A buyer of a business quite often will pay a purchase price that represents a premium that exceeds the tax basis of the assets held by the target entity. Often the buyer’s desire for a tax basis step-up is in conflict with the seller’s desire to mitigate double taxation and to optimize the portion of the gain that is taxed at a lower capital gains tax rate.
This conflict between buyer and seller is often present with C corporation targets (with some exceptions) and for S corporation targets if the sales price allocation among the assets would produce any ordinary gain. The conflict is not present, however, in a partnership scenario when a Section 754 election is available and made. In this case, a buyer can purchase a partnership interest (or a membership interest in an LLC or another eligible entity that is treated as a partnership for tax purposes) and obtain a tax basis step-up for any premium paid without causing adverse tax consequences to the selling partner.
In other words, the departing partner’s tax consequences of selling his or her partnership interest is completely unaffected by the choice of making or not making the Section 754 election. In addition, the availability of the Section 754 election is not restricted by the percentage of ownership acquired in the partnership. In this light, the election appears to be very flexible.
The Section 754 election applies to the purchase of a partnership interest from a partner (a Section 743 adjustment) and to certain distributions from the partnership to the partners (a Section 734 adjustment). When a Section 754 election applies to the purchase of a partnership interest, the step-up in the tax basis of the assets held by the partnership is only applicable to the purchasing partner. The election is available for a purchase of a partnership interest from a selling partner, but is not available for a partnership interest acquired from the partnership via a capital contribution (a Section 721 transaction).
Essentially the adjustment under Section 743 resulting from the Section 754 election is intended to equalize the inside and outside tax basis. The inside tax basis is the tax basis that the partnership has in the assets held by the partnership. The outside tax basis is the tax basis that the partners have in their partnership interests. When the purchasing partner pays more than the selling partner’s tax basis in the partnership interest (a premium), the Section 743 adjustment steps up the inside tax basis to reflect the outside basis increase. Likewise, the Section 743 adjustment can eliminate the tax basis disparity in a discount purchase transaction by virtue of an inside basis step-down. Because there is no tax basis disparity in a Section 721 exchange, there is no Section 743 adjustment available via a Section 754 election.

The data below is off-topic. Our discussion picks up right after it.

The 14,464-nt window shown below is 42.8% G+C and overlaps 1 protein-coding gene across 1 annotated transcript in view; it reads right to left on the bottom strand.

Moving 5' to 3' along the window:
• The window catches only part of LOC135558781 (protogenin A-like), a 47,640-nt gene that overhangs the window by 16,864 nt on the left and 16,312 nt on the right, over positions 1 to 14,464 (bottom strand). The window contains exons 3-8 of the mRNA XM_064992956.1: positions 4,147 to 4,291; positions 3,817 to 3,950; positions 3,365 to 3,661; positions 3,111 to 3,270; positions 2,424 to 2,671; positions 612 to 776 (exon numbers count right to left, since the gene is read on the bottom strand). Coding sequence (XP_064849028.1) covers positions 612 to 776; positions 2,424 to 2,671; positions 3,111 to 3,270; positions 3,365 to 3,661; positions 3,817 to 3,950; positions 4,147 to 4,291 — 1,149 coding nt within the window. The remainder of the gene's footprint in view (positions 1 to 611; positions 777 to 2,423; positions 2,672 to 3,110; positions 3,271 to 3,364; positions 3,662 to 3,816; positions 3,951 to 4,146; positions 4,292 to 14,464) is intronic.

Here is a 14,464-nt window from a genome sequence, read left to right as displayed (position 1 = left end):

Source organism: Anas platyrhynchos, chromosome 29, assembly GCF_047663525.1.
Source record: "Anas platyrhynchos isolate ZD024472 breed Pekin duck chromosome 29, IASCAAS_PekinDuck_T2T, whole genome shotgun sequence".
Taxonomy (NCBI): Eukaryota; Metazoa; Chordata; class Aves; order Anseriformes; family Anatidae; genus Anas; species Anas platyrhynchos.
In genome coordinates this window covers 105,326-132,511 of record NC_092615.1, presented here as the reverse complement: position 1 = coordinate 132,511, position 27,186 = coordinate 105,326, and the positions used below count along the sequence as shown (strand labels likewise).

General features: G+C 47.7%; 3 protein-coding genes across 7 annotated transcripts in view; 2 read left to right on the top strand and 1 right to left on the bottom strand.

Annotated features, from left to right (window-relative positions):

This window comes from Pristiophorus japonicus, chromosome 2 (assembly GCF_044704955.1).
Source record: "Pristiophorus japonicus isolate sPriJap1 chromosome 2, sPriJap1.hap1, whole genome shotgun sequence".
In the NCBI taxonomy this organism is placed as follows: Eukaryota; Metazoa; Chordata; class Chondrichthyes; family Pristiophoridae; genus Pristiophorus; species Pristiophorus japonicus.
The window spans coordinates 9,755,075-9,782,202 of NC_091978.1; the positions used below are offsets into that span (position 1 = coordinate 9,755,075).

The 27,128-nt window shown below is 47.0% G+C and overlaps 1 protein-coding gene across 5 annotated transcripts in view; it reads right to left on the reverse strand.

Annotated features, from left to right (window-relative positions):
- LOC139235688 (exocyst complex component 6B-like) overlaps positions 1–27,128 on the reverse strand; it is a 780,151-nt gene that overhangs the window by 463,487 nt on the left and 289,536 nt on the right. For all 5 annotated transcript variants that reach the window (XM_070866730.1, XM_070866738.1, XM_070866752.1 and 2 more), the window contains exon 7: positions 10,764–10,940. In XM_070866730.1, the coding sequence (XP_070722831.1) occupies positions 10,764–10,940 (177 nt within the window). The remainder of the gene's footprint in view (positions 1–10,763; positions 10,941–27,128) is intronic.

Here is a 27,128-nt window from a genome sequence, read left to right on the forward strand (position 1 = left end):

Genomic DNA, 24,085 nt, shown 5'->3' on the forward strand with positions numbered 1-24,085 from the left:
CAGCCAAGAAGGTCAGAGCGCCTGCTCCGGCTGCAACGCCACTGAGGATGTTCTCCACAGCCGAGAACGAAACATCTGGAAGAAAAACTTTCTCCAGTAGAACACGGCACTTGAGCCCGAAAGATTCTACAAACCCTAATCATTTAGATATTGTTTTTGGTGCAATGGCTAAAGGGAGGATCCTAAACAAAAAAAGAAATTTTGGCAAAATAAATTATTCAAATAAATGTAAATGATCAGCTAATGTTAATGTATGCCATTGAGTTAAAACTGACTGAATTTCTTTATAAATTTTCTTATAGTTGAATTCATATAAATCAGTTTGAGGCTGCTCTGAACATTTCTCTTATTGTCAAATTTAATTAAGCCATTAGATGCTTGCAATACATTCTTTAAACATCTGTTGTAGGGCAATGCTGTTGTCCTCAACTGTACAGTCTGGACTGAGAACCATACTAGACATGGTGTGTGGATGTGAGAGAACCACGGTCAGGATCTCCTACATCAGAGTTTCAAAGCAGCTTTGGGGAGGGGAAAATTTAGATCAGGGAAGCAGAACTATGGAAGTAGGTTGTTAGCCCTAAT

A Section 754 election is made by the partnership, not the partner, and once made cannot be revoked without the consent of the IRS. It may therefore come into play when it is not desired.
For example, a purchase may occur that is a premium (a tax basis step-up), and thereafter a purchase may occur that is a discount (a tax basis step-down). If the election is made for the first transaction, then it will also apply to the second transaction. In addition, once a Section 754 election has been made, it may also apply to distributions from the partnership to the partners. In that case, a Section 734 adjustment will eliminate disparity between the inside and outside tax basis caused by the partnership distribution. In this regard, the election appears to be inflexible.
The Section 734 adjustment, however, only applies when the partnership distribution causes a tax basis disparity. For example, a distribution exceeding a partner’s tax basis could result in gain to the recipient partner, and absent a Section 754 election and a Section 734 adjustment the inside tax basis would be less than the outside tax basis. If the Section 754 election is in effect, the Section 734 adjustment would increase the partnership’s tax basis in its assets (inside tax basis step-up equal the gain recognized by the partner). Whereas a Section 743 adjustment solely impacts the purchasing partner, the Section 734 adjustment prospectively affects all of the partners.
It should be noted that the Section 743 and Section 734 adjustments are not optional via a Section 754 election in the case of a “substantial built-in loss” as defined in Section 743 and a “substantial basis reduction” as defined in Section 734. While Congress has chosen to require a Section 754 election to make substantial tax basis step-ups, the same is not true of substantial tax basis step-downs. The threshold for “substantial” is $250,000. Interestingly, this has eliminated a great deal of the risk of the partnership making a Section 754 election.
William G. Ruffner, CPA, is director of taxation with Global Tax Management Inc.’s Pittsburgh office and a member of the
Pennsylvania CPA Journal Editorial Board. He can be reached at firstname.lastname@example.org.